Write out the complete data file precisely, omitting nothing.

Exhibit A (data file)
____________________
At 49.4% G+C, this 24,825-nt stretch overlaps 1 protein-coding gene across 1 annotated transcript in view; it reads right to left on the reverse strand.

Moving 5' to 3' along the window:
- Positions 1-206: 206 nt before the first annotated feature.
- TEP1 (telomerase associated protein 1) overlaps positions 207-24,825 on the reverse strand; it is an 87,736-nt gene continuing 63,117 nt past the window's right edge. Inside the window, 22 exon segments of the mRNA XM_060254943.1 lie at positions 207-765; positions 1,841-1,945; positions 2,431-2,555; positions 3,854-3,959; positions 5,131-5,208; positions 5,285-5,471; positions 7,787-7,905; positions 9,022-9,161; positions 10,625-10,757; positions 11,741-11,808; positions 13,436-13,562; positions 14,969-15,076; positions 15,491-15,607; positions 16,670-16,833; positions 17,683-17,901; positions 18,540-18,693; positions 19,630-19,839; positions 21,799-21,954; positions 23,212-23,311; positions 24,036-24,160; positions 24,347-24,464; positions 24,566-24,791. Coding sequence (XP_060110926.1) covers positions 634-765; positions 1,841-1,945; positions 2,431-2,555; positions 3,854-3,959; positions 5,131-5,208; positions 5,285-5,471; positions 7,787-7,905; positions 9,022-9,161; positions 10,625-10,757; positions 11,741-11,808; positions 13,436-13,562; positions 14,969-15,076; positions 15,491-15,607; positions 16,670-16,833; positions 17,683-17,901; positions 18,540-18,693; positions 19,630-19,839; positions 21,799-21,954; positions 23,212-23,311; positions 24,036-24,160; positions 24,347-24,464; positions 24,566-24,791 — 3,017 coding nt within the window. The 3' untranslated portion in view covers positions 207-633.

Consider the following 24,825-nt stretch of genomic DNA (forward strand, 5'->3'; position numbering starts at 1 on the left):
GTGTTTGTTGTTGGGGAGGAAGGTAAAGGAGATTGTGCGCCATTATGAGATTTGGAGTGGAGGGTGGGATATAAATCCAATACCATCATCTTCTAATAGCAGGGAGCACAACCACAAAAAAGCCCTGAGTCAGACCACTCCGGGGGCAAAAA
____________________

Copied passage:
At 49.4% G+C, this 24,825-nt stretch overlaps 1 protein-coding gene across 1 annotated transcript in view; it reads right to left on the reverse strand.

Moving 5' to 3' along the window:
- Positions 1-206: 206 nt before the first annotated feature.
- TEP1 (telomerase associated protein 1) overlaps positions 207-24,825 on the reverse strand; it is an 87,736-nt gene continuing 63,117 nt past the window's right edge. Inside the window, 22 exon segments of the mRNA XM_060254943.1 lie at positions 207-765; positions 1,841-1,945; positions 2,431-2,555; positions 3,854-3,959; positions 5,131-5,208; positions 5,285-5,471; positions 7,787-7,905; positions 9,022-9,161; positions 10,625-10,757; positions 11,741-11,808; positions 13,436-13,562; positions 14,969-15,076; positions 15,491-15,607; positions 16,670-16,833; positions 17,683-17,901; positions 18,540-18,693; positions 19,630-19,839; positions 21,799-21,954; positions 23,212-23,311; positions 24,036-24,160; positions 24,347-24,464; positions 24,566-24,791. Coding sequence (XP_060110926.1) covers positions 634-765; positions 1,841-1,945; positions 2,431-2,555; positions 3,854-3,959; positions 5,131-5,208; positions 5,285-5,471; positions 7,787-7,905; positions 9,022-9,161; positions 10,625-10,757; positions 11,741-11,808; positions 13,436-13,562; positions 14,969-15,076; positions 15,491-15,607; positions 16,670-16,833; positions 17,683-17,901; positions 18,540-18,693; positions 19,630-19,839; positions 21,799-21,954; positions 23,212-23,311; positions 24,036-24,160; positions 24,347-24,464; positions 24,566-24,791 — 3,017 coding nt within the window. The 3' untranslated portion in view covers positions 207-633.

Consider the following 24,825-nt stretch of genomic DNA (forward strand, 5'->3'; position numbering starts at 1 on the left):
GTGTTTGTTGTTGGGGAGGAAGGTAAAGGAGATTGTGCGCCATTATGAGATTTGGAGTGGAGGGTGGGATATAAATCCAATACCATCATCTTCTAATAGCAGGGAGCACAACCACAAAAAAGCCCTGAGTCAGACCACTCCGGGGGCAAAAA